18% VAT likely to hurt Uganda’s insurance growth

Vehicles involved in an accident. The impact of the latest taxes will be felt by people who buy different insurance covers including motor vehicle insurance, among others. PHOTO BY FAISWAL KASIRYE

What you need to know:

Limited time. Insurers argue that although government has to find avenues to collect revenue, sectors like theirs, which still have low growth levels, should have been informed prior to the tax adjustments.

Insurance players who have been in a stagnant sector over the years will have to brace themselves for tougher times as government scraps tax exemptions on insurance products.
This follows the introduction of an additional 18 per cent cost as Value Added Tax (VAT) on insurance products that may discourage people from buying covers.
In the past, the sector has been enjoying products free from VAT which government has scrapped in the financial year 2014/2015.
At 0.65 per cent, Uganda’s insurance penetration is one of the lowest in the world. With the government looking for every prospect to bring money into the Treasury coffers amid donor cuts, the insurance sector, has been deemed fit to contribute to the largely home funded Budget.
Currently, in addition to stamp duty, clients also pay an insurance training levy of 0.5 per cent of gross premium on insurance policies.
Insurance premium will now be taxed in excess of 20 per cent. That is to say VAT of 18 per cent, an insurance training levy of 0.5 per cent, the Insurance Regulatory Authority levy of 1.5 per cent and stamp duty of Shs35,000 for those buying general insurance products.

Government’s stand
The government’s move to scrap tax exemption is viewed by the Chief Executive Officer of Uganda Insurers Association, Ms Miriam Magala, as a move that will cripple the sector’s growth since insurance product buyers are already burdened with taxes introduced in the financial year 2013/4.
“As you will appreciate, the recent increment in stamp duty from Shs5,000 to Shs35,000 in 2013 significantly increased the cost of insurance and negatively affected the uptake of insurance services. The quick imposition of VAT in 2014 will further increase the final cost borne by a consumer who is still grappling with the significantly increased cost to begin with,” Ms Magala said.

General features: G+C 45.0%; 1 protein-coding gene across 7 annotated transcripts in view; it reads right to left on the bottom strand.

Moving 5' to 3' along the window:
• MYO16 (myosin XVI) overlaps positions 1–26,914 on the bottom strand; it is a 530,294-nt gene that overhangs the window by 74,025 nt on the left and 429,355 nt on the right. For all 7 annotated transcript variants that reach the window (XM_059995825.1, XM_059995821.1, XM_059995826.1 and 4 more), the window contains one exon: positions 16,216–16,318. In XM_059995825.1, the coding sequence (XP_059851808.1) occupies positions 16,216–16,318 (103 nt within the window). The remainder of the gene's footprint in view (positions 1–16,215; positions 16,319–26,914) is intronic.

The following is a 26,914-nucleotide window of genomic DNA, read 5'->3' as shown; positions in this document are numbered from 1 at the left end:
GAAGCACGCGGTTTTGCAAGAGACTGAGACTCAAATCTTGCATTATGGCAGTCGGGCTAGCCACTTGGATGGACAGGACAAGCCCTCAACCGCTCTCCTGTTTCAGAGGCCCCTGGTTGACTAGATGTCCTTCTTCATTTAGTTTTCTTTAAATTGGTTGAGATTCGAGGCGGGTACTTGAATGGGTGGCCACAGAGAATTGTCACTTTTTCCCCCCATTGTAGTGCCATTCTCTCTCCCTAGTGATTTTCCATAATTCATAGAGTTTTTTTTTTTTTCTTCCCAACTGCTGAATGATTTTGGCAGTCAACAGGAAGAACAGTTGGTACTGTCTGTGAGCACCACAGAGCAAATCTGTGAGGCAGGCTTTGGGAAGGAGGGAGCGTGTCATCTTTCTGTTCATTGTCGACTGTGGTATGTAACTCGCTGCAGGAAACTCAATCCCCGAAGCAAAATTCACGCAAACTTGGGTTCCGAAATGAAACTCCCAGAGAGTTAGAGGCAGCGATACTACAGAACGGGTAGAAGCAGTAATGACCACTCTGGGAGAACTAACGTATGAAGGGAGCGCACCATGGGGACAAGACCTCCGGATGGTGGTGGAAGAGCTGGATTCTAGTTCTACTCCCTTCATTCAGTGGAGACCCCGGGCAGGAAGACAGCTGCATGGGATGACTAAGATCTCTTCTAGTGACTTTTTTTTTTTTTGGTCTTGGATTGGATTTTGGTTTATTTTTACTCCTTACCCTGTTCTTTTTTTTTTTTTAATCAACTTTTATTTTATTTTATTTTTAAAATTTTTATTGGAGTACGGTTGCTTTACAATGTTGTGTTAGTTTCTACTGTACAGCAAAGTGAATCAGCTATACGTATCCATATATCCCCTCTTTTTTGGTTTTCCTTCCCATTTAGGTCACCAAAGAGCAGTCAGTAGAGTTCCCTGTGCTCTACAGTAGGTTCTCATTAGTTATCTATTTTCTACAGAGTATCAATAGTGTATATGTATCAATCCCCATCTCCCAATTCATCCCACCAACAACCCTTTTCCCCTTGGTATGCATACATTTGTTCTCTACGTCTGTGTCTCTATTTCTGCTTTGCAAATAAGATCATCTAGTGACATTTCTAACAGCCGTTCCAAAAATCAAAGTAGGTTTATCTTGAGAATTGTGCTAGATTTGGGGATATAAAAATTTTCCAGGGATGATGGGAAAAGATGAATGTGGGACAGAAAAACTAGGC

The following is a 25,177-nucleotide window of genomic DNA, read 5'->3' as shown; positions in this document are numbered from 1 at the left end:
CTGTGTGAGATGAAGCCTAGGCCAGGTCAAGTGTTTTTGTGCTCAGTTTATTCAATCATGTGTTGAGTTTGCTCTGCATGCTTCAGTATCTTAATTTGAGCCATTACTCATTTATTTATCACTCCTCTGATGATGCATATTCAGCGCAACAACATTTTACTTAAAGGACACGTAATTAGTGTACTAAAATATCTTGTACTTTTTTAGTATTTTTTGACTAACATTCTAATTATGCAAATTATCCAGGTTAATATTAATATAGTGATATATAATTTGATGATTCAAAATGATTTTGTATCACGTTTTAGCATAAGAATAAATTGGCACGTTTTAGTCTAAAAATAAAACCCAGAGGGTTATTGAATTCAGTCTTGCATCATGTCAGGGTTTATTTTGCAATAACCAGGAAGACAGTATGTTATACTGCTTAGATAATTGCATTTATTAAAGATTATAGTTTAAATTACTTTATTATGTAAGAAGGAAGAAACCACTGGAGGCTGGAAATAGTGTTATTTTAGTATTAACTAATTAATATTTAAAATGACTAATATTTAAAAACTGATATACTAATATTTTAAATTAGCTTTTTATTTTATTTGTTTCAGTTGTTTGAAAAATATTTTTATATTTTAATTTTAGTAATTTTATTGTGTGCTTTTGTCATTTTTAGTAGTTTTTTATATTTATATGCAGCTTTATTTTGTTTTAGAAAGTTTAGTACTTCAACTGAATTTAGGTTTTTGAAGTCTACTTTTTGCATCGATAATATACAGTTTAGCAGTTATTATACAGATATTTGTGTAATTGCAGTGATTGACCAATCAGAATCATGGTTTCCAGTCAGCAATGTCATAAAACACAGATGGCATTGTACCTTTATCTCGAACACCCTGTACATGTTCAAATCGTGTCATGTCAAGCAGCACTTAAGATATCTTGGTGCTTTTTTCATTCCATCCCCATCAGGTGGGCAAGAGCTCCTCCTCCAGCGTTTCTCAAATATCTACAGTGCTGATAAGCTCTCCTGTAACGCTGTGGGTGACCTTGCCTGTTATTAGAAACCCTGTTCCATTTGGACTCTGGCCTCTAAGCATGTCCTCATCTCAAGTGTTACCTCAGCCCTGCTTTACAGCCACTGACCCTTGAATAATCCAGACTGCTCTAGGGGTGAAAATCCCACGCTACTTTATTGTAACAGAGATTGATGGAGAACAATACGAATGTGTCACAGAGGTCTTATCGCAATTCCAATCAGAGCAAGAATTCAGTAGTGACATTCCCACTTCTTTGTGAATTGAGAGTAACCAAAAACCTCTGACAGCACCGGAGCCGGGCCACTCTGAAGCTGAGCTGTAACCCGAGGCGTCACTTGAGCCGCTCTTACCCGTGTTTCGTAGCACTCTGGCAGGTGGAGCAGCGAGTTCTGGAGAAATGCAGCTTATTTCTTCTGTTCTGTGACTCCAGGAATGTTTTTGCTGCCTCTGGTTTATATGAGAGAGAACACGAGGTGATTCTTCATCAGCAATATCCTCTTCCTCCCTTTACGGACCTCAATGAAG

However, finance spokesperson Jim Mugunga, in an e-mail to Prosper magazine, said government scrapped tax exemptions across sectors and insurance is not exceptional.
“The government removed tax exemptions last year across sectors and not necessarily targeted at only insurance. This policy, unless revoked, remains operational because we believe that exemptions had served the purpose for which they were initially allowed but it was also intended to curtail associated abuse,” Mr Mugunga said.

He added that the sector’s growth is not affected by taxes but other issues.
“No country worldwide has exempted the insurance sector from paying taxes. My take is that the insurance sector growth is impacted by the level of prudent industry practice through a formidable regulatory framework and to this end, government has ensured that we are on course.”
Mr Mugunga instead advised insurance players to put their house in order by considering “other factors [such as] education, awareness and most importantly; a clear and proactive claims settlement policy” which will translate into sector growth.
Early last month, the International Monetary Fund (IMF) asked the government to review taxes in the 2014/15 Budget by removing tax exemptions which they said undermine growth as a measure to boost the declining tax revenue collections.
The IMF chief to Uganda, Ms Ana Lucía Coronel, in a pre-Budget statement said: “The IMF strongly encourages the government to take decisive action to increase tax revenue collections. This would involve reviewing existing tax laws and eliminating tax exemptions that have little benefit for production but undermine growth, enhancing spending and constrain vibrant private sector growth.”

Insurers’ view
The insurers argue that although government has to find avenues to collect revenue, sectors like theirs, which still have low penetration levels, should have been informed prior to the tax adjustments and given a year of transition.
“The time frame within which this second tax has been introduced does not give any room for the sector to adjust to the effects of stamp duty, which caused a decline in the uptake of insurance,” Mr Maurice Amogola, the chairman of Uganda Association of Insurance Brokers, said.

Gross premium
During the Budget reading, Finance Minister Maria Kiwanuka said in the 2013/2014 Budget, insurance gross insurance premiums rose to Shs457 billion, translating into a 30 per cent annual growth and about eight insurance companies offered agricultural insurance products.
Mr Amogola says the impact of these taxes will be particularly felt by personal lines that include the social protection insurances like workers compensation and motor third party insurance, micro insurance, agriculture and loan protection which would remain affordable to the majority poor.
Ms Mariam Nalunkuuma, the Insurance Regulatory Authority spokesperson, said they are engaging both the Finance minister and parliamentarians to repeal the new taxes.
“We are engaging the minister and MPs to consider repealing these new taxes because insurance will become very expensive,” she said.

taxes hurting those in the insurance industry

Percentage of a training levy provided for in the Insurance Amendment Act 2011 that is imposed on the gross direct premium charged for all policies issued by insurance companies.

Value Added Tax imposed on insurance products in the 2014/15 Budget..

Stamp duty imposed on whoever buys general insurance products